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Invariant NKT cells in early Rheumatoid Arthritis

Mansour, Salah, Tocheva, Anna, Sanderson , Joseph, Goulston, Lyndsey, Platten, Helen, Serhal, Lina, Parsons, Camille, Edwards, Mark, Woelk, Christopher, Elkington, Paul, Elliott, Tim, Cooper, Cyrus, Edwards, Christopher and Gadola, Stephan (2015) Invariant NKT cells in early Rheumatoid Arthritis. Structural and functional changes of the iNKT clonal repertoire in early Rheumatoid Arthritis.


Invariant Natural Killer T cells (iNKT) are potent immunoregulatory T cells which recognise CD1d via a semi-invariant TCR (iNKT-TCR). Despite the knowledge of a defective iNKT pool in several autoimmune conditions including Rheumatoid Arthritis (RA), a clear understanding of the intrinsic mechanisms including qualitative and structural changes of the human iNKT repertoire at the earlier stages of autoimmune disease is lacking. Here, we compared the structure and function of the iNKT repertoire in early RA patients with age- and gender-matched controls. We analysed the phenotype and function of the ex vivo iNKT repertoire as well as CD1d antigen presentation, combined with analyses of a large panel of ex vivo sorted iNKT clones. We show that circulating iNKTs were reduced in early RA and their frequency was inversely correlated to Disease Activity Score (DAS28). Proliferative iNKT responses were defective in early RA, independent of CD1d function. Functional iNKT alterations were associated with a skewed iNKT-TCR repertoire with a selective reduction of high-affinity iNKT clones in early RA. Furthermore, High-affinity iNKTs in early RA exhibited an altered functional T-helper profile with Th1 or Th2-like phenotype, in treatment-naive and treated patients respectively, compared to Th0-like T-helper profiles exhibited by high-affinity iNKTs in controls. To our knowledge, this is the first study to provide a mechanism for the intrinsic qualitative defects of the circulating iNKT clonal repertoire in early RA, demonstrating defects of iNKTs bearing high-affinity TCRs. These defects may contribute to immune dysregulation and our findings could be exploited for future therapeutic intervention.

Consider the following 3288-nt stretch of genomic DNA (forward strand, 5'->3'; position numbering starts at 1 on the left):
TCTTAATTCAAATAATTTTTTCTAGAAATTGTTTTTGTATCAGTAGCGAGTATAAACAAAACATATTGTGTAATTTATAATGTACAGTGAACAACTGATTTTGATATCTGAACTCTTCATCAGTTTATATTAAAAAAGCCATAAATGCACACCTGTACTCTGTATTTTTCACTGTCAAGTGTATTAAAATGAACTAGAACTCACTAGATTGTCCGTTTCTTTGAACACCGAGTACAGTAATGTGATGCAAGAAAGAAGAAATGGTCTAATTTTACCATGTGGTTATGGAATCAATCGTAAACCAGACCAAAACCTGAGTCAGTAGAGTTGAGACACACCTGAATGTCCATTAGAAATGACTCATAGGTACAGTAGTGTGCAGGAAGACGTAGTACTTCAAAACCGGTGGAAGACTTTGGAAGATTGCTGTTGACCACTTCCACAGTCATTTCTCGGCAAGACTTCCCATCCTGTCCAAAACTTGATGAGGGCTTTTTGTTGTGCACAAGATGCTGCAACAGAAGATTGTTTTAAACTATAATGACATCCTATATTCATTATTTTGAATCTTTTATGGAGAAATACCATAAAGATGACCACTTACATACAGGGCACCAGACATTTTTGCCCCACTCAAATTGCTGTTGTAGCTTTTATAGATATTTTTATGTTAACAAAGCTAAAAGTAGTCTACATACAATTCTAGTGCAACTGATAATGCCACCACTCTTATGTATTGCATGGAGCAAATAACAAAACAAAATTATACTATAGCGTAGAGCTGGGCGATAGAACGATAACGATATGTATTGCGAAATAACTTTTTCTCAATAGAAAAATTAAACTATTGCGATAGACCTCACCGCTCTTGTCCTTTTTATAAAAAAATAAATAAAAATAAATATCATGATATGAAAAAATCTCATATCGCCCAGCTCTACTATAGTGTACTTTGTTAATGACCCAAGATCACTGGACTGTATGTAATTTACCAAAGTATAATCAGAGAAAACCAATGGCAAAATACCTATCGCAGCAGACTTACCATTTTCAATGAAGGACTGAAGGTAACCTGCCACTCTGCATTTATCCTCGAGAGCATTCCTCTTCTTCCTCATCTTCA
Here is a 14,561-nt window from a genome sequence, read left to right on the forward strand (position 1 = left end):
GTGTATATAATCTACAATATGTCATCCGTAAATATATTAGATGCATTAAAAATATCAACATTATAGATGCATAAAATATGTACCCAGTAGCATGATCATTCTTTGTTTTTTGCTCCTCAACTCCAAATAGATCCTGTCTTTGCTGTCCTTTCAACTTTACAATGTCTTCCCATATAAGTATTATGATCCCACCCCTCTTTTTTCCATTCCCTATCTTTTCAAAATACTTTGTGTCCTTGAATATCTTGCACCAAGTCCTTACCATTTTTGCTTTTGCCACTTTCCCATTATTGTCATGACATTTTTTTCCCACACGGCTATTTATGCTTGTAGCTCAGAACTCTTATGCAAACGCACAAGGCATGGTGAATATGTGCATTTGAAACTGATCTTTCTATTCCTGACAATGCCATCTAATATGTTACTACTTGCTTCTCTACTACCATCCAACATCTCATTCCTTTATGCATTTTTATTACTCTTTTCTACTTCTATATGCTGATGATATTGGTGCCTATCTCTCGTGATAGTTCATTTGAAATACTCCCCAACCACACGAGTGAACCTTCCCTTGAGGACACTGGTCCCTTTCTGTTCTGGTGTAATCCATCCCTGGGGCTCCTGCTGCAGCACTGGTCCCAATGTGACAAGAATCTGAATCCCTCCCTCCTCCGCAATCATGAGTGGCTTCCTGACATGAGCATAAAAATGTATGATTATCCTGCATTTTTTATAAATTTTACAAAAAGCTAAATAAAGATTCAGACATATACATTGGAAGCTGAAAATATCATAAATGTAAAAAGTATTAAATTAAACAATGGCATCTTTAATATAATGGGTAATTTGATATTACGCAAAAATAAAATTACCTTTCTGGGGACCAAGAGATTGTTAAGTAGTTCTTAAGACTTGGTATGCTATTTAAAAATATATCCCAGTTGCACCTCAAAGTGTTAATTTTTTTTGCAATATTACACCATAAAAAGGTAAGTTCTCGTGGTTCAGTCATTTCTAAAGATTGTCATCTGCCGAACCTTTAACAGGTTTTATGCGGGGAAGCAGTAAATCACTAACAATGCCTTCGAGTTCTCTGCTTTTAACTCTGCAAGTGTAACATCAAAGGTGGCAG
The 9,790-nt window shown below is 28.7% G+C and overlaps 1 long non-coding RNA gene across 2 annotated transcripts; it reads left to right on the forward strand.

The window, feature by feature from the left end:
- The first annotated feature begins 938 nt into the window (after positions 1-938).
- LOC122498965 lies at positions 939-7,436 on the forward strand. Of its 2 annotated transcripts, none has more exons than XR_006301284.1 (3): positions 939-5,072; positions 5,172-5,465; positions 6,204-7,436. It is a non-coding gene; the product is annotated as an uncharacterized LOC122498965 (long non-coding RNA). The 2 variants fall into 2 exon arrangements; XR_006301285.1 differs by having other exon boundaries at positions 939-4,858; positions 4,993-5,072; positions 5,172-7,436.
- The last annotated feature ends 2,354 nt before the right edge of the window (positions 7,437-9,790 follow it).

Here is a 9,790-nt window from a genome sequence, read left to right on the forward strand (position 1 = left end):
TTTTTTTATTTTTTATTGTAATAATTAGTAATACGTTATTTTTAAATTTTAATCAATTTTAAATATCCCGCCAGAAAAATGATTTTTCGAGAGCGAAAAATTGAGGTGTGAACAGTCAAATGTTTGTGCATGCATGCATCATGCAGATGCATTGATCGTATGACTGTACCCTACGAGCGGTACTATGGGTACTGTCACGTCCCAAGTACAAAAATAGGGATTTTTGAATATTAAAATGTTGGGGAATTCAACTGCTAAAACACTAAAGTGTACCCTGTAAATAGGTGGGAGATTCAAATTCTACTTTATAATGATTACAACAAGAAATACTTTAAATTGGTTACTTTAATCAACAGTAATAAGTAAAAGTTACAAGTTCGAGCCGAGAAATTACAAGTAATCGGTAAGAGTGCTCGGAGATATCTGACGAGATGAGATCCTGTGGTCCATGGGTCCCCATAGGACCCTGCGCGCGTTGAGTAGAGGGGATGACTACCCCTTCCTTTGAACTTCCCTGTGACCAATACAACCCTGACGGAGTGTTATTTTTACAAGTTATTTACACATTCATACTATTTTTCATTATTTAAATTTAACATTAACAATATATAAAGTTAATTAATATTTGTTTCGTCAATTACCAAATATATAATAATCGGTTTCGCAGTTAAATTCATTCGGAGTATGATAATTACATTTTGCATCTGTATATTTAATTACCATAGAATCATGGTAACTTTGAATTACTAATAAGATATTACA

Item Type: Article
Date Deposited: 26 Apr 2016 23:45
Last Modified: 26 Apr 2016 23:45